Pawn to e4

Senior achieves national chess recognition


Ishaan Taylor/Observer

Senior Gabe Ewing achieved national chess master status this past summer, bringing him into the top two percent of chess players in the nation.

Garretson Oester, Contributing Reporter

Move, hit the clock, write and repeat. In chess, this pattern is always the same, one that Case Western Reserve University senior Gabriel Ewing has worked on for years. His skill has earned him national success and recognition as a U.S. National Chess Master this past summer.

“Getting to master was the goal for forever,” Ewing said.

Ewing began playing chess at age five with his grandfather. He quickly started taking lessons at his coach’s house on Saturday afternoons with several other students. At age 11, he started playing competitively.

However, Ewing’s home state of New Mexico held him back.

“The only way to get better is to play live tournaments,” he said. “And there aren’t a lot there.”

Ewing continued competing, though, eventually going on to compete in the 2014 World Open in Arlington, Va., where he earned his national master status. To become a national master, a player must earn 2200 points on the United States Chess Federation’s scale, which estimates how good a player is compared to the other people who they play against.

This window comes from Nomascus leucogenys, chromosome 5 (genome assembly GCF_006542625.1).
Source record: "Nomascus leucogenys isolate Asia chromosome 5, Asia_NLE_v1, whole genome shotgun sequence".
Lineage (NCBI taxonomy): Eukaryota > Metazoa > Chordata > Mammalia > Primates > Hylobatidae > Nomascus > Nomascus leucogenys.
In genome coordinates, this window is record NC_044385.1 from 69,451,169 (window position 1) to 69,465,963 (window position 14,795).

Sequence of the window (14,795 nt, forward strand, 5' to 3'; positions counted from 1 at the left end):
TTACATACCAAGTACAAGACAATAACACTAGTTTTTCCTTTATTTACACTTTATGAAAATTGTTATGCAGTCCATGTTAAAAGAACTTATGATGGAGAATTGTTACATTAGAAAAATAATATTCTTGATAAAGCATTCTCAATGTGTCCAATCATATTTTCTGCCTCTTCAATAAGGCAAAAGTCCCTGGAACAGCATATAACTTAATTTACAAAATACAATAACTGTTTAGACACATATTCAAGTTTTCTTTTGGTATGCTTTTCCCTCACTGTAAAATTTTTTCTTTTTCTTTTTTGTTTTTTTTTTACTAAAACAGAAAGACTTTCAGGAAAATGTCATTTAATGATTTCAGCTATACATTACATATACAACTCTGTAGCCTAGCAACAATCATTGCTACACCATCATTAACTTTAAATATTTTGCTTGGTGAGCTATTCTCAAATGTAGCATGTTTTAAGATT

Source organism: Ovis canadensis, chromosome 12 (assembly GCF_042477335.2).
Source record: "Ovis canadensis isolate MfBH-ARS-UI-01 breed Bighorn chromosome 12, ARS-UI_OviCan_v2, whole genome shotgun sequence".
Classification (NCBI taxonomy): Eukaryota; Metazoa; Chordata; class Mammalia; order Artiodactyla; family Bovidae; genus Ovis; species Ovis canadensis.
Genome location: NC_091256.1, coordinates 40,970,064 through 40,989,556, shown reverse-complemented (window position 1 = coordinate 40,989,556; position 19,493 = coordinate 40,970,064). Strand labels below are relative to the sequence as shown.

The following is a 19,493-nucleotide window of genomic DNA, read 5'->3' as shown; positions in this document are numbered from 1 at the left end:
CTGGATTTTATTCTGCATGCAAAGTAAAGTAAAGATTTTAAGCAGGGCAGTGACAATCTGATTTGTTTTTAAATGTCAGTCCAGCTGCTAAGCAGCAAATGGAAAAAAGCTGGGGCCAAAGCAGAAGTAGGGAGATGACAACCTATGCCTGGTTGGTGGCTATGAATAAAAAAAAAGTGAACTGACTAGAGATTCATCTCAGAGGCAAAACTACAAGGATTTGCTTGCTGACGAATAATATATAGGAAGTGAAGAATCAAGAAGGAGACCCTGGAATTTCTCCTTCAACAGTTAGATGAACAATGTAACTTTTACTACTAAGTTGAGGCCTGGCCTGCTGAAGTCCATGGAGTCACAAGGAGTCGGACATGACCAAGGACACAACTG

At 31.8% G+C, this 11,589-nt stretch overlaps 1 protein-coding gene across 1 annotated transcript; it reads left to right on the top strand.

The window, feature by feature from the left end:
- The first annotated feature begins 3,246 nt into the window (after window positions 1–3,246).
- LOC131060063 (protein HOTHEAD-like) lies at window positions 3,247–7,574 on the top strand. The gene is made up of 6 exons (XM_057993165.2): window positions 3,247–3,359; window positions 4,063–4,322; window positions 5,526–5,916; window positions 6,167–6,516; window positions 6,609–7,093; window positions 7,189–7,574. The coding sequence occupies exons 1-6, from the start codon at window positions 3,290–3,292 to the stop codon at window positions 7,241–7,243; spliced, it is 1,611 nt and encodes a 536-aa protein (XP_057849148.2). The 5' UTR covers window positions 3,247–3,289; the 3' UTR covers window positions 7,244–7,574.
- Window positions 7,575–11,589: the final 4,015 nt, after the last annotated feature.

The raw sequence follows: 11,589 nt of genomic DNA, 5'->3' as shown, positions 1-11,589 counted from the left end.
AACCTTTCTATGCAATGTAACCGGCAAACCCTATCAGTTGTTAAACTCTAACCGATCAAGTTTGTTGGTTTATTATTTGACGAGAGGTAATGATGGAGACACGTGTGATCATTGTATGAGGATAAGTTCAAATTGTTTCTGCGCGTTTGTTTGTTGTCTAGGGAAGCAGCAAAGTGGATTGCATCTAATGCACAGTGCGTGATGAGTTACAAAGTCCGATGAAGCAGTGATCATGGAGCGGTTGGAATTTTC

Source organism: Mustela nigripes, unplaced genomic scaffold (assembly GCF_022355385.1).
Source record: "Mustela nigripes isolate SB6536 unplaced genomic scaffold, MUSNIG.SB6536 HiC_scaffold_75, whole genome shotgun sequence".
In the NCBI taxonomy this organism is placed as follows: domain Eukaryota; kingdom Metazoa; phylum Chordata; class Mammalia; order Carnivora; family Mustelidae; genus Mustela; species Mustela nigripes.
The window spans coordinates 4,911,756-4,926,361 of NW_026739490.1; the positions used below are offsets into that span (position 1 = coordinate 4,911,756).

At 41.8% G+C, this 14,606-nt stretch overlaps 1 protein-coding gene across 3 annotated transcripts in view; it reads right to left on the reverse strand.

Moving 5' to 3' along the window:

A typical chess competition spans a whole weekend, with around 80 competitors divided into sections by skill. Players play five games throughout the weekend, with future opponents selected based upon performance in previous games.

The World Open lasts seven days, with players competing in nine games. Ewing won seven of his games, drew one and lost one.

Ewing is currently the second best chess player in New Mexico, and is among the top two percent of chess players in the United States.

A computer science major, Ewing believes that the reason he does well in chess is that, like computer science, it involves thinking within a set of defined rules.

Ewing likes to start games with the Sicilian Sveshnikov, a popular opening move involving moving the c pawn to the e4 space, but he says that he “tries to make it hard to figure that out.”

Ewing’s favorite type of game is a blitz round, where players each get five minutes per game. Ewing says that a traditional game is “exhausting,” with two hours per person for the first 40 moves.

Ewing plans to go to several major competitions this fall, including the Cleveland Class, the Cleveland Scholastic Open and the Kings Island Open, as well as the once a month local tournaments. He is also a member of the Chess Club.

The next step for Ewing is to achieve senior master status in the World Chess Federation ranking system. He only has 100 points to go.